and was largely drawn upon by Continental and English periodicals in the discussions that followed its publication. Dr. Morselli has revised and abridged the original, expressly for the English version now issued in London and New York; and the work in its present form supplies a long-recognized want in our literature.
There are, however, those who will ask: "What has suicide to do with science? or, What place has such a work in the 'International Scientific Series'? People commit suicide," they will say, "because they are tired of life; it is a matter of morals; an act of volition originating in the will, which is free, and therefore not amenable to the methods of science."
To this, the simple reply is, that it is the office of science to investigate the regularities and the conditions, or, in other words, the laws of phenomena. The voluntary destruction of life is a social phenomenon, the investigation of which falls just as much within the scope of science as an inquiry into the conditions of combustion, the classification of minerals, or the laws of plant growth. Dr. Morselli's book is a systematic and comprehensive inquiry into the phenomena, the conditions, and the laws of suicide. It is, therefore, a legitimate and important contribution to the science of sociology; and is, moreover, the most practical exemplification we have seen of the real significance of law in what are called the higher spheres of its application. In a notice like this we can only give a few illustrative results of his method.
In the first place, it has been found, by a long course of extensive and careful observation, as shown by statistics, which are simply numerical records of facts, that the phenomena of suicide occur with great regularity. The psychical laws, in fact, work with more uniformity than the physiological or organic laws. Suicides are more regular than births, deaths, and marriages; and it has also been established that it is on the increase in the most enlightened countries, so as to compel the conclusion that this result is due to advancing civilization. Dr. Morselli states this general result in the following form: "In the aggregate of the civilized states of Europe and America, the frequency of suicide shows a growing and uniform increase, so that generally voluntary death since the beginning of the century has increased and goes on increasing more rapidly than the geometrical augmentation of the population and of the general mortality." Extensive tables are given, confirming this statement in a large number of countries.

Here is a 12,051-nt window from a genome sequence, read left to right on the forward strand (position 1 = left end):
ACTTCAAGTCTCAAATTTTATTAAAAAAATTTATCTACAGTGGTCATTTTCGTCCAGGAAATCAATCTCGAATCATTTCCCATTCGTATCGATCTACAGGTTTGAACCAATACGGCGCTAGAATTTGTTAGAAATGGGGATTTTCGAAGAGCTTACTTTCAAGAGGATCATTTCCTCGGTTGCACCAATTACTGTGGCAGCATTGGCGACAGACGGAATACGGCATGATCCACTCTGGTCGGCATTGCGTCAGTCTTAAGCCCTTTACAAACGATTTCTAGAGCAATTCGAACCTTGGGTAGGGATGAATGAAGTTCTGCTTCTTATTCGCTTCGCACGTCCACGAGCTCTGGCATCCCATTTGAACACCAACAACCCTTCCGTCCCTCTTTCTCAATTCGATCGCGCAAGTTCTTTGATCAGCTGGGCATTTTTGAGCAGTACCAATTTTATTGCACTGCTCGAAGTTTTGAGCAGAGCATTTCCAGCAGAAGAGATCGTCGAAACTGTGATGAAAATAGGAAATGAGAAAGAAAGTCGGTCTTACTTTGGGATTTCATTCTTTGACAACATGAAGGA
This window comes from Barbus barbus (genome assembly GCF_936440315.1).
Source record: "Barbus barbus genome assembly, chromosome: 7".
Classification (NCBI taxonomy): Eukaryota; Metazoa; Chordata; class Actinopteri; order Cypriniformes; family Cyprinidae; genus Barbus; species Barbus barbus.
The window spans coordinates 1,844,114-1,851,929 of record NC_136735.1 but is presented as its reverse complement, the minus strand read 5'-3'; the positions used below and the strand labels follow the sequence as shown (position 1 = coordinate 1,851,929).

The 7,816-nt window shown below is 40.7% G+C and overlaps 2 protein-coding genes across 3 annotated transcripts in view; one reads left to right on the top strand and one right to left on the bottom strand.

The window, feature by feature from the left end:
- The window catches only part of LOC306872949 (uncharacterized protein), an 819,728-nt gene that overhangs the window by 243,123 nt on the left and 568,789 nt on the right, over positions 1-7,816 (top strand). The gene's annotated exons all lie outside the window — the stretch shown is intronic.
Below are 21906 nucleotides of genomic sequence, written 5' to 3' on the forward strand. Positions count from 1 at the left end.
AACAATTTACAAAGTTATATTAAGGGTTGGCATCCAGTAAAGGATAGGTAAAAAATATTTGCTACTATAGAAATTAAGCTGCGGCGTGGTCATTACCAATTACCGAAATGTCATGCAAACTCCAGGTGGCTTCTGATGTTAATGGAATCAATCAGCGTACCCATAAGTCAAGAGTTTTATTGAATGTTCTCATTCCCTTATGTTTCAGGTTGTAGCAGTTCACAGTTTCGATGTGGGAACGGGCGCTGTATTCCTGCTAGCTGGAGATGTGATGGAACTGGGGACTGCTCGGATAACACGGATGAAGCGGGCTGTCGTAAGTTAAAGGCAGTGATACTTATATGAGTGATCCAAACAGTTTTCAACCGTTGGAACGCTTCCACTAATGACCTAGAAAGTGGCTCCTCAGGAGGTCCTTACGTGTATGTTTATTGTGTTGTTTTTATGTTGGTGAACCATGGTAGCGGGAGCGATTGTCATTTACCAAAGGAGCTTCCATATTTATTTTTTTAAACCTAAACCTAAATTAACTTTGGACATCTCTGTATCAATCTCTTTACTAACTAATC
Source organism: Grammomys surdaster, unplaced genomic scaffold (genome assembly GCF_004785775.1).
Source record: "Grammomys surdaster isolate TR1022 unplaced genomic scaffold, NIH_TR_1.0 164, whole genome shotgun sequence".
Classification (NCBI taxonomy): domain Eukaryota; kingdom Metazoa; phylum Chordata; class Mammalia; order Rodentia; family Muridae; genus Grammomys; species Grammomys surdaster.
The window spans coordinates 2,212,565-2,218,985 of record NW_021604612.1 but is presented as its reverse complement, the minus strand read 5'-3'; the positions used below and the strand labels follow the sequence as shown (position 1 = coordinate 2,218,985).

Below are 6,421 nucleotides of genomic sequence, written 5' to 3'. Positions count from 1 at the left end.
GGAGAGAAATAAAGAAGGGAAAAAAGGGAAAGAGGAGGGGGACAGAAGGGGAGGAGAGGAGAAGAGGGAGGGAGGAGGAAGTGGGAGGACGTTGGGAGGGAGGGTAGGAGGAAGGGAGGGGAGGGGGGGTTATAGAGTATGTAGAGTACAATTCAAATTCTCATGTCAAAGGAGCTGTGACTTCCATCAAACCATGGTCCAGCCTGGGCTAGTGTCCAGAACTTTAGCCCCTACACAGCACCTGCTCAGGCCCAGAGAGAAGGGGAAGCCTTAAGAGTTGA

But, though there is great regularity in the phenomena of suicide, this regularity is only under uniform conditions. Suicide varies as the conditions vary. Moreover, a large number of conditions are acting together, so that the result is a highly complex one. It is the work of the investigator to disentangle these conditions, so as to show the proper value of each. The general problem presents itself in this way. Suicide is a phenomenon occurring in all states of society. But in some countries its rate falls as low as twenty or thirty to a million inhabitants in a year, while in others it rises to perhaps one hundred and seventy to the million, and others show rates that are intermediate. In some cases, the figures from year to year are comparatively stationary, but fluctuate at different times of the year. In other instances, the annual figures fluctuate; and in all cases a variety of causes are at work to determine the result. The task of the statistician is to find out and express by numbers and averages the relation of the rates of suicide to these numerous accompanying conditions that are found to influence voluntary death. The task is an especially difficult one, but it has been accomplished with such success as to afford new and striking proof of the validity of sociological science. Dr. Morselli first considers the influence of the physical environment or the agencies of nature, as they affect the practice of self-destruction.
Men do not kill themselves in all climates alike. The influence of different regions is not great, but it is real. It has long been supposed that suicide is much more frequent in the north of Europe than in the south; and it has been found that it is more common in the northern than in the southern parts of France and Italy. But the old notion that Northern Europe is the "classic ground" of suicide is modified by later researches, which indicate that the excess is rather in the central region. Dr. Morselli says: "If of all the countries, dis-